She’d discovered that Ned’s specialty was scheduling and helping kids get into college. He seemed genuinely concerned for his charges, never stinting in his efforts to alter schedules, provide a haven from stress, allow students to discuss their differences. But his understanding of the human psyche was sadly limited. He apparently couldn’t comprehend the inner workings of kids, why they behaved as they did. Why they weren’t all like him.
Belle, on the other hand, knew teenagers were a mass of raw emotions. No longer children but not yet adults, they saw issues as black and white with no in betweens. And they latched onto first impressions with savage permanence.
“Maybe this girl just needs a woman’s touch,” Belle suggested. “Where is she now?”
“In my conference room.” He nodded toward a closed door in the office, looking nervous and out of his realm. “I tried sending her back to class but she wouldn’t go. I’m just not sure what to do with her.”
He handed Belle a student folder which she looked over briefly. Lily Poole, age seventeen, a junior, grades good, no prior office referrals. Then she followed him to the door, not sure how she could help the situation if Ned couldn’t handle it. Wait – what was she thinking? Ned handle it? She opened the door and walked in.
The girl was tall and lithe with long auburn hair and hazel eyes that swam with sorrow. In worn blue jeans and a flowered blouse that looked like it had been pulled from the bottom of a laundry basket, she appeared wretched. And she had a fresh bruise purpling her jaw that she’d tried to cover with make-up. At sight of the bruise, Belle swung a hard glance at Ned and he shrugged, looking as lost as the girl. Just like him not to mention this little tidbit of information.
“Mrs. Evans, this is Lily Poole,” Ned said. “Lily, Mrs. Evans is a counselor in our school system. She works in all the schools to coordinate –” He halted, obviously uneasy with the phrase ‘school security.’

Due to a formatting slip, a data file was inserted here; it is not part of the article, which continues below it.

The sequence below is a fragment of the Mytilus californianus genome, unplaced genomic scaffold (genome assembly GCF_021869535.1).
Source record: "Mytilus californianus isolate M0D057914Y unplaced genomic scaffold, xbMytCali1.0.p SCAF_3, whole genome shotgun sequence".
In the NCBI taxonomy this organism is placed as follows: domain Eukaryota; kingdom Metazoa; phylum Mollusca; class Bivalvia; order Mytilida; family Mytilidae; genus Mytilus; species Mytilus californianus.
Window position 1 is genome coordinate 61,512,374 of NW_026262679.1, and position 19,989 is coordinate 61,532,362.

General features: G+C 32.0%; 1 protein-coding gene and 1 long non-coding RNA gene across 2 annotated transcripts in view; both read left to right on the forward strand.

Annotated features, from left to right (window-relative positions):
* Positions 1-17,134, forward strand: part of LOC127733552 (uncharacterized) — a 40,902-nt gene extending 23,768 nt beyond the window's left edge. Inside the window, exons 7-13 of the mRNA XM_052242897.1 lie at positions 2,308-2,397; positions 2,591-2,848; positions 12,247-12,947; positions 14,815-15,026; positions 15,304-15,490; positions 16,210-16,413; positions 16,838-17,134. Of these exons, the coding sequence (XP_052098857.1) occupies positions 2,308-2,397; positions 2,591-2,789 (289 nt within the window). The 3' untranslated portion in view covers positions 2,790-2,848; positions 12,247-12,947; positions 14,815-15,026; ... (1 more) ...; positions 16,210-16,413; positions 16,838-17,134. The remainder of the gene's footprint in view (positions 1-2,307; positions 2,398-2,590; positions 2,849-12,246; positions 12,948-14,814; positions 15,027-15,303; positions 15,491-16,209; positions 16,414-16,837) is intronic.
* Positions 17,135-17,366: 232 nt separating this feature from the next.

Belle helped him out. “I coordinate counseling problems that are district wide.” No one in the system was comfortable with the necessity for security in their school. They’d hired her last January because she’d convinced them of their need for her services. Previously the school had tried having an officer from the police department visit on a regular basis, but he’d apparently come on as the heavy and the students had shied away from him. Besides, uniforms made kids skittish. Still, hers was a tenuous position, her first twelve months here a trial run. No pressure there.
Belle took a seat next to the girl. Ned’s conference room was bare, unwelcoming. A round table and four hard chairs furnished it. Vinyl flooring, fluorescent lights and no pictures made it seem more like a police interrogation room than a school facility. She wondered how he ever dealt with students in such an atmosphere. She nodded at Ned to leave, took a breath as he closed the door and turned to Lily Poole.
“Mr. Stambaugh says you’re upset about something, Lily.” The girl glanced at her folded hands, her complexion pale in spite of the Arizona tan. Belle waited for her to speak. When nothing was forthcoming, she said. “Can you tell me about it?” Still nothing. “Does it have anything to do with the bruise on your jaw?”
This time the girl turned away, shoving auburn hair behind her right ear.
Belle sat back, crossed her legs, moved into a position of ease. “I understand you’re a junior this year, Lily. Do you like school?”
Lily, face still averted, nodded. A response.
“Do you get good grades?”
Another nod.
“Any classes you like in particular?”
“English.” The voice was tentative.
“Teachers?”
Eyes back on the folded hands, she said, “Miz Perez, my English teacher.”
Belle didn’t know anything about Ms. Perez but she could have her sit in if necessary. She said, “My favorite teacher was Mr. Becker in sophomore chemistry. I was pretty lousy in science but he made me feel good about it anyway.” She scratched the back of her neck, wondering where that memory had come from.
“Miz Perez, she’s from Mexico. She’s awesome. Tells us all about her life there.”
“What about?” Belle eased the question in gently as though coaxing a rabbit out of the brush. She’d worked enough years with kids to know when to pounce and when to tread lightly.
For a moment Lily was mute again. Then she said, “About when she was a girl, how she cried over the poverty down there. She watched little kids die of hunger.” Lily turned to Belle, her eyes brooding. “It was so awful.”